The observed NMR signals of NTAIL within the nucleocapsids provide a unique probe of nucleocapsid morphology. Our next goal was thus to directly monitor the interaction between the nucleocapsids and XD in order to observe whether any changes in the local conformational behaviour of NTAIL or in the overall morphology of the nucleocapsids occur upon XD binding. The interaction between XD and full-length nucleocapsids of paramyxoviruses had previously not been amenable to structural studies, in particular, MeV nucleocapsids were found to precipitate upon addition of XD in vitro (data not shown). In the case of HeV, however, no such behaviour was observed, and we were able to record well-resolved spectra of nucleocapsids complexed with XD (Figure 10A). HSQC spectra of intact nucleocapsids in the absence and presence of a saturating amount of XD superimpose well and show that XD interacts only locally with the MoRE of NTAIL (Figure 10A). The intensity profile of the nucleocapsids in the presence of XD (Figure 10B) closely resembles that of the nucleocapsids alone except that the resonances of the MoRE have disappeared, as is the case in the titration of the isolated NTAIL domain with XD (Figure 6D). Importantly, the intensities outside the MoRE (residues 420–468 and residues 500–527) are not modulated by the presence of XD and no additional peaks are observed (Figure 10B). The fact that we see the same intensities and chemical shifts, and therefore the same conformational signature, for these residues upon interaction with the X domain of the phosphoprotein provides evidence that the environment of NTAIL is effectively identical in the free and XD-bound form of the nucleocapsids. Any major rearrangement or unwinding of the nucleocapsids upon interaction with XD would be expected to change the conformational signature of NTAIL. In particular, those NTAIL residues whose motion is evidently strongly restricted within intact nucleocapsids (i.e. residues 401–450) should gain in NMR signal intensity if the nucleocapsids were unwound, which is not observed. The fact that the small residual signals from residues 420–450, interpreted as nucleocapsid edge effects, are preserved indicates additionally that the length distribution of the nucleocapsids remains unchanged. Taken together, our results thus strongly suggest that the helical nucleocapsid remains intact upon interaction with XD.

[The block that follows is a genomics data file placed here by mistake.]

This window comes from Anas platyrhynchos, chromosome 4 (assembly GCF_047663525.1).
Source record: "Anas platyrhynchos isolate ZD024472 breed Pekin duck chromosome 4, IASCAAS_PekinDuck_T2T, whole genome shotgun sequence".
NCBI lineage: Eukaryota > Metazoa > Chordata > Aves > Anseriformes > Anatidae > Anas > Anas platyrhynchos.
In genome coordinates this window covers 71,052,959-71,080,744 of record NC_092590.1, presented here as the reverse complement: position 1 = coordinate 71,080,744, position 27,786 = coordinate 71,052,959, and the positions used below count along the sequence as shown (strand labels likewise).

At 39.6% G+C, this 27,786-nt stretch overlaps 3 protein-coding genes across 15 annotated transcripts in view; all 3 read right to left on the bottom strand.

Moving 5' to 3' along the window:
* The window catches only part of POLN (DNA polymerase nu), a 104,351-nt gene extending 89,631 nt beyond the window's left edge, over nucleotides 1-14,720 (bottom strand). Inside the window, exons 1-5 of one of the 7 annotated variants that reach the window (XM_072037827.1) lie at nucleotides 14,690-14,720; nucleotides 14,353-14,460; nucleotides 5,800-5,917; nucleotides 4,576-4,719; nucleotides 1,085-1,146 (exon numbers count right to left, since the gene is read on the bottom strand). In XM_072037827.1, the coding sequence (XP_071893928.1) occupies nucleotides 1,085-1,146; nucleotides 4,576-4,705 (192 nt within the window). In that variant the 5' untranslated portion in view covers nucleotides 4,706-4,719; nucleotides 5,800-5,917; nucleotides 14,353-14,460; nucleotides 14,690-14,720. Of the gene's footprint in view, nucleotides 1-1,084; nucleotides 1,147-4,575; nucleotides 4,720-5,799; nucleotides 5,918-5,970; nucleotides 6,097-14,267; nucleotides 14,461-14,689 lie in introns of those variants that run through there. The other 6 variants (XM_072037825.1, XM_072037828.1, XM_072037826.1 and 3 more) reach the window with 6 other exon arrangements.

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Figure 10. Characterization of the interaction between 15N labeled nucleocapsids and unlabeled XD.